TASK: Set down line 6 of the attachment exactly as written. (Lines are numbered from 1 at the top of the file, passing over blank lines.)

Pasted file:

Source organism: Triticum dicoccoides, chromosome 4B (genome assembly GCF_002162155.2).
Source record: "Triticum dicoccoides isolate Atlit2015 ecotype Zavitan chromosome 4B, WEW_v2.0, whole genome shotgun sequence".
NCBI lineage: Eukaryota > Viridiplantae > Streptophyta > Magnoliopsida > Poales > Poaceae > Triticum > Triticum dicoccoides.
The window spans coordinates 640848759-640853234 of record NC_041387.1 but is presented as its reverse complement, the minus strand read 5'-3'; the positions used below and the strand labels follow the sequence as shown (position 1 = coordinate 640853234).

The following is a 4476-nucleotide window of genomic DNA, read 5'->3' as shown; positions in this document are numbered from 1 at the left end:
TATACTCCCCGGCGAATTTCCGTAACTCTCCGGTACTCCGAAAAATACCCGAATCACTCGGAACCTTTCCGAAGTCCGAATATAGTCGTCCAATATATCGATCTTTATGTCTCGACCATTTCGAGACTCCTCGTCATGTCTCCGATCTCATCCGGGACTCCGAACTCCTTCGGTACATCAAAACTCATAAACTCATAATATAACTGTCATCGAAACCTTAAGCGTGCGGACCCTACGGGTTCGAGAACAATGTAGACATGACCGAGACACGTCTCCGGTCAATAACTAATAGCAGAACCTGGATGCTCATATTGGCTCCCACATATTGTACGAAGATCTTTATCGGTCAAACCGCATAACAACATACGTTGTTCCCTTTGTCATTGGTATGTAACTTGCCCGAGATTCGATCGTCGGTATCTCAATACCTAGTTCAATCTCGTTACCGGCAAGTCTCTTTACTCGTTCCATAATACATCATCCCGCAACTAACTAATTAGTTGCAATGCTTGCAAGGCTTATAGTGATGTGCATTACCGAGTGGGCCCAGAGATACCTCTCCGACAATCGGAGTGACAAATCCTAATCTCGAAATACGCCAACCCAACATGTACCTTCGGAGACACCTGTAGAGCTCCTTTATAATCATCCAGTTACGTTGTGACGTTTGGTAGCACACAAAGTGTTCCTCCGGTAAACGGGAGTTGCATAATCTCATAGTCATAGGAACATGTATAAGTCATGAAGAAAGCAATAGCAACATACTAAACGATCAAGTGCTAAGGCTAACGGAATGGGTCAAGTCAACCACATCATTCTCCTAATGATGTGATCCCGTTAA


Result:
TATACTCCCCGGCGAATTTCCGTAACTCTCCGGTACTCCGAAAAATACCCGAATCACTCGGAACCTTTCCGAAGTCCGAATATAGTCGTCCAATATATCGATCTTTATGTCTCGACCATTTCGAGACTCCTCGTCATGTCTCCGATCTCATCCGGGACTCCGAACTCCTTCGGTACATCAAAACTCATAAACTCATAATATAACTGTCATCGAAACCTTAAGCGTGCGGACCCTACGGGTTCGAGAACAATGTAGACATGACCGAGACACGTCTCCGGTCAATAACTAATAGCAGAACCTGGATGCTCATATTGGCTCCCACATATTGTACGAAGATCTTTATCGGTCAAACCGCATAACAACATACGTTGTTCCCTTTGTCATTGGTATGTAACTTGCCCGAGATTCGATCGTCGGTATCTCAATACCTAGTTCAATCTCGTTACCGGCAAGTCTCTTTACTCGTTCCATAATACATCATCCCGCAACTAACTAATTAGTTGCAATGCTTGCAAGGCTTATAGTGATGTGCATTACCGAGTGGGCCCAGAGATACCTCTCCGACAATCGGAGTGACAAATCCTAATCTCGAAATACGCCAACCCAACATGTACCTTCGGAGACACCTGTAGAGCTCCTTTATAATCATCCAGTTACGTTGTGACGTTTGGTAGCACACAAAGTGTTCCTCCGGTAAACGGGAGTTGCATAATCTCATAGTCATAGGAACATGTATAAGTCATGAAGAAAGCAATAGCAACATACTAAACGATCAAGTGCTAAGGCTAACGGAATGGGTCAAGTCAACCACATCATTCTCCTAATGATGTGATCCCGTTAA